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Yoshitoshi - I Want to See My Face

Yoshitoshi - I Want to See My Face

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Tsukioka Yoshitoshi 

From the series "A Collection of Desires". "I want to see Kao"「見立多以盡」 「かほが見たい」

The title Mitate-tai-zukushi can be rendered as

“Eves’ Wishes and Hopes are compared to and alluded to what they are acquainted with.” Here “Eves” are those women and ladies of classes from high and low. Some are new women and others remain in the old profession, but hopeful to venture into their own new selves. (Thanks to Mariko Shimizu for the translations).

Words by Moody Ten-ten-do
The say a goddess of Shaman Mountains showed up
in a dream of King Huai the ruler of Chui
and pledged her love with the king of Chu; Chui and Chu
were to fight and King Huai’s dream came true
when he lost the battles. To some Chui and Chu
sound similar and feel they don’t matter,
but they matter when it comes to winning and losing.
If it rains in Shaman Mountains, the Weaving Princess
cannot meet her Prince.
Likewise, my dream will not come true.
When tea houses have fun loving guests for days,
a beautiful geiko does nothing but hates rain.
Lovers split a mirror and share them to themselves to see
in his or her mirror his or her partner’s face.
Her mirror, however, will not reflect his face or his arrival,
when she looks in it under the light of the inn eves,
where she waits for him.
When she loses her affluent client, who can provide her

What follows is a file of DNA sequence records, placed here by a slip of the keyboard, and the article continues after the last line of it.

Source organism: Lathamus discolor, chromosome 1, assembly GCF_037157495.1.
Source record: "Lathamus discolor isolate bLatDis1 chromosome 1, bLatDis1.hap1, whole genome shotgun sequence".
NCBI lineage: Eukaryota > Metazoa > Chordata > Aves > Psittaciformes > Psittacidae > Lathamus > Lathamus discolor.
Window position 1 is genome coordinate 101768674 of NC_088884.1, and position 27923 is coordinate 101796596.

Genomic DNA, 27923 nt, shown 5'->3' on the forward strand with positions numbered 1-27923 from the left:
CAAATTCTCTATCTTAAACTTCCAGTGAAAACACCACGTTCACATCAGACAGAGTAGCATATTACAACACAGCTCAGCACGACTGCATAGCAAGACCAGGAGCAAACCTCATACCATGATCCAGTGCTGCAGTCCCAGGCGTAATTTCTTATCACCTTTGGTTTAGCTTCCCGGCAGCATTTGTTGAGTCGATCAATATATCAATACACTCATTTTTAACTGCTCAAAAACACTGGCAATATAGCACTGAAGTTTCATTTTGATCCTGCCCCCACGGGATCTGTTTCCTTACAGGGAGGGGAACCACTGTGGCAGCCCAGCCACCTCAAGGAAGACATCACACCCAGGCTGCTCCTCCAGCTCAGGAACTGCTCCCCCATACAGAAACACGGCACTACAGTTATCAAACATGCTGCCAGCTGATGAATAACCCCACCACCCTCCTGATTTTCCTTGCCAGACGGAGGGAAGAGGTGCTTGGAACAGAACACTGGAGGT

with new wigs and kimono, the hair ornament she has asked
won’t be decorating her topknot, as the haiku of Arakida *goes:
the fallen blossom coming back to its brough, no it is a butterfly!
Before they fire an empty gun at the noon, I get ready with
my make-ups and dressing-up, but I don’t feel alright
unless I see banknotes shining in gold.
Like worshiper of Buddha statue,
though I know you’d laugh at me,
I want to look at banknotes in awe.
I think it no fun living in the world dominated by money,
but that is what it is to live in the greedy world.
Arakida is Arakida Moritake, who is regarded as the founder of
haiku poetry. The poem by Arakida Moritake that most often
quoted and also is related to the context above reads:
a falling cherry blossom
returning to its bough, I figured--
no, a butterfly!


Condition: Good condition, not backed. 13-1/2" x 9" + Margins as shown. 

Date: 1877

Publisher: Inoue Shigehei


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